The history of advertising No 1: The Ivy restaurant

The Ivy, lunchtime haunt of adland's most celebrated - and most well-heeled - air-kissers, table-hoppers and back-slappers, has been called a club in which nobody is sure who the members are.

The only ones who know for certain are The Ivy's managers. And they've always been much too discreet to let on. It seems that the only indication you have that you've made it into the charmed circle - and to the top of the marcoms pile - is when you don't have to wait weeks for a booking or settle for an unpopular table at an awkward time of day.

There's an apocryphal - but almost believable - story of an assistant commissioning editor for a major TV channel who was refused a table having been told: "We're only taking bookings from commissioning editors right now."

With its wooden panelling, banquette seats, specially commissioned paintings and modern English food, The Ivy is the place where advertising's glitterati like to hold up a mirror to themselves and sometimes to make a defiant statement. Within hours of his suspension from Lowe London amid allegations of improper conduct in 2006, Garry Lace was holding court at The Ivy. "Everybody was going up to him and wishing him well," another diner remembers.

If The Ivy's walls could talk, what tales they would tell of hirings, firings, mergers and account switches. Adam & Eve, the most successful agency start-up of recent years, was born behind The Ivy's stained glass. And it was here, according to Peter Scott, that he set about persuading his old agency partner Robin Wight that he should buy WCRS out of Havas, paving the way for the Engine group's formation.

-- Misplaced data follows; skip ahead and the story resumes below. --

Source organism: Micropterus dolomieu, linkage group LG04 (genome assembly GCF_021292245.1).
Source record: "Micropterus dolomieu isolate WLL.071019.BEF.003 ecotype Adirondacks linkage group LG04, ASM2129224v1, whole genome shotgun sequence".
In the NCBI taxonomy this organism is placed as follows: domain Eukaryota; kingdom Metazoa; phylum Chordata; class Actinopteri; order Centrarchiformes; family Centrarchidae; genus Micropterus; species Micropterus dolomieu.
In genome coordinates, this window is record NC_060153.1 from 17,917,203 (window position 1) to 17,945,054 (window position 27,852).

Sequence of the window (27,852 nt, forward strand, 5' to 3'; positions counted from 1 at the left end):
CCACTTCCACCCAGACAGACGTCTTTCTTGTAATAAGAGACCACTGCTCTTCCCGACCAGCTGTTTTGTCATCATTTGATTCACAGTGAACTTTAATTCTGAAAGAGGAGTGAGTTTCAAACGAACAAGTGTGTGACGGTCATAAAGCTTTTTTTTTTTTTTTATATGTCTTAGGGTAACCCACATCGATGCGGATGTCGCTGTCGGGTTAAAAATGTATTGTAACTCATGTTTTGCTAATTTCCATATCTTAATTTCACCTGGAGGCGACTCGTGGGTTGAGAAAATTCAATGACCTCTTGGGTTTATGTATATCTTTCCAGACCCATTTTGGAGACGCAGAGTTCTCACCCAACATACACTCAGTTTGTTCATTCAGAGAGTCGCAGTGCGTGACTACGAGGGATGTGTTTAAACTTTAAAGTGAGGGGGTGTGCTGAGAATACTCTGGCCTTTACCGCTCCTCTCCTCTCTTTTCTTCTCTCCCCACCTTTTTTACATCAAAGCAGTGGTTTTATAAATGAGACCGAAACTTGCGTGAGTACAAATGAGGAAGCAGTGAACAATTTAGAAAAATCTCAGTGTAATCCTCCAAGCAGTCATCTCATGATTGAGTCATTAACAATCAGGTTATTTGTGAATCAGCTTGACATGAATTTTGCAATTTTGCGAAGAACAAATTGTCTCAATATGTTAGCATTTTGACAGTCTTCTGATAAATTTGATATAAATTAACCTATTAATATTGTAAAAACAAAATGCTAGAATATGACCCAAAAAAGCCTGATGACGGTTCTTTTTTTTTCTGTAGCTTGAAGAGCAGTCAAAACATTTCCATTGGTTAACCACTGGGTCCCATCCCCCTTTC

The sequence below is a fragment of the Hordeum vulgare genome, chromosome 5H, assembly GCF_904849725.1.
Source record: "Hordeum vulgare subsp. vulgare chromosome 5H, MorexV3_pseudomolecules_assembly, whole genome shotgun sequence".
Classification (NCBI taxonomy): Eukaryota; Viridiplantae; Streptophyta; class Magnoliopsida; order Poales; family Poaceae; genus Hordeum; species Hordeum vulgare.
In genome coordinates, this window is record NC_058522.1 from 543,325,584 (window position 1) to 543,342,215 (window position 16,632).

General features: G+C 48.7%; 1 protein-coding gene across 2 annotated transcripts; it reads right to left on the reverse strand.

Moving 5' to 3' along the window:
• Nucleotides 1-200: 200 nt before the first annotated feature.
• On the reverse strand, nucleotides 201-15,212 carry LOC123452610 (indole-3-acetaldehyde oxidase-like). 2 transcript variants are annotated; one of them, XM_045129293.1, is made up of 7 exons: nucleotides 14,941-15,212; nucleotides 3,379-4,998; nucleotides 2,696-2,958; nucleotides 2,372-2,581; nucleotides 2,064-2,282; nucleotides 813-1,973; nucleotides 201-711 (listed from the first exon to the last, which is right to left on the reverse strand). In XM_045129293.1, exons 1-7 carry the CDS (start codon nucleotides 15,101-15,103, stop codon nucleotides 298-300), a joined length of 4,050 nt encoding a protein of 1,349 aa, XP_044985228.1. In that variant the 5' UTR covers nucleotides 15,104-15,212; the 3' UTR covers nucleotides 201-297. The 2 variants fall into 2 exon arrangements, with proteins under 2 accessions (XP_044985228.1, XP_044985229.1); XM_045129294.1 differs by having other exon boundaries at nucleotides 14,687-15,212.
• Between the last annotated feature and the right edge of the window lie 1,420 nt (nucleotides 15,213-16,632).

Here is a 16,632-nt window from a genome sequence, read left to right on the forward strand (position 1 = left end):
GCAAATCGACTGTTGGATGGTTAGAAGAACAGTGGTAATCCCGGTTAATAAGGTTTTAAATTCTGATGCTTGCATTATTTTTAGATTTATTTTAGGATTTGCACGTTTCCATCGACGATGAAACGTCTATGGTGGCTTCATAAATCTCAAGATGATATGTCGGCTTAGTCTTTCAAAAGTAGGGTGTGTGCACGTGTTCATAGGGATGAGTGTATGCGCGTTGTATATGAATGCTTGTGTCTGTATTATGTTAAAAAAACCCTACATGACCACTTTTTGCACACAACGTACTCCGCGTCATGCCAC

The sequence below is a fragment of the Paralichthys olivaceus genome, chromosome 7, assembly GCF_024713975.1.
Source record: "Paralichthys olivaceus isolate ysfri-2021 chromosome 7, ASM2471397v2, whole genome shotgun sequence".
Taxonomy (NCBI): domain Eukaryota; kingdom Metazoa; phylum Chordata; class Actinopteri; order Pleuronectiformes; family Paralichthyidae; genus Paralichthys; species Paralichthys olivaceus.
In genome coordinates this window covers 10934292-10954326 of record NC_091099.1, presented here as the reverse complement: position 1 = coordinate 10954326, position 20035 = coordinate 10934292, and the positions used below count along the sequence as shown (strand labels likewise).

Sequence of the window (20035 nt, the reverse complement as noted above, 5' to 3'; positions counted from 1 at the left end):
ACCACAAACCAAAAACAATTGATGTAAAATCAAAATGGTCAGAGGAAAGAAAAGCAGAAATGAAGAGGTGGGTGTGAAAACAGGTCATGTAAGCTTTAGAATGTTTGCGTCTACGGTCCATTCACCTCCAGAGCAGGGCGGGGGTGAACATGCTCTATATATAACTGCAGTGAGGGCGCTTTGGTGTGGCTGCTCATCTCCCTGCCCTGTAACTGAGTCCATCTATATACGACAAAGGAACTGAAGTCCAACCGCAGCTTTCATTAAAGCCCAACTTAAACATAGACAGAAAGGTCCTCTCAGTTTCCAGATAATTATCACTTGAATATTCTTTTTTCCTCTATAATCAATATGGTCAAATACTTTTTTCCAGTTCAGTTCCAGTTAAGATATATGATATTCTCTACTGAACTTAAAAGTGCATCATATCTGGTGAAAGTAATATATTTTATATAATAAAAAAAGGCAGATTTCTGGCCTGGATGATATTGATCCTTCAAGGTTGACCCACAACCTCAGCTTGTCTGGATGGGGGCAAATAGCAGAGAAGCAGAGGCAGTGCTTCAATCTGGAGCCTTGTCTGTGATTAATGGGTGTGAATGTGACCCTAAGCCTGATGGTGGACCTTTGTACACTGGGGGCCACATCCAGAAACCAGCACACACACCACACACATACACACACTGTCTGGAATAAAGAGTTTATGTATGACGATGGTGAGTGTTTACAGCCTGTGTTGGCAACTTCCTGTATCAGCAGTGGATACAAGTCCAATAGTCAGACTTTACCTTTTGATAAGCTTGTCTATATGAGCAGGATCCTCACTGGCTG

The Ivy's elevation to adland's restaurant-of-choice goes back 20 years and its acquisition by Jeremy King and Chris Corbin. They had bought Le Caprice in 1981 and had built up a media-oriented clientele that followed them from Mayfair to Soho.

Now the media big cheeses have been locked in even tighter with the opening of The Ivy's private members' club. According to one such member, the restaurant was attracting too many "Essex boys", so the club keeps The Ivy culture intact.

Naturally, you can only join the members' club if they like the cut of your jib. Those with cash but no class need not apply.

THINGS YOU NEED TO KNOW

  • The Ivy opened in 1917 as a cafe serving cheap meals for actors in nearby Shaftesbury Avenue. Noel Coward and Marlene Dietrich were among its customers.
  • When Abel Gianellini, the restaurant's founder, was overheard apologising for some building work, the actress Alice Delysia borrowed the words of a popular song to assure him: "We will cling together like the ivy." The name stuck.
  • The Ivy's maitre d' is famously discreet, ensuring rival agency bosses are kept apart so they can talk business without the other hearing.
  • Jeremy King and Chris Corbin sold The Ivy to Signature Restaurants in 1998. It is now owned by Richard Caring as part of Caprice Holdings.

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Brands that forge an emotional tie are best protected from copycats
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1 Brands that forge an emotional tie are best protected from copycats

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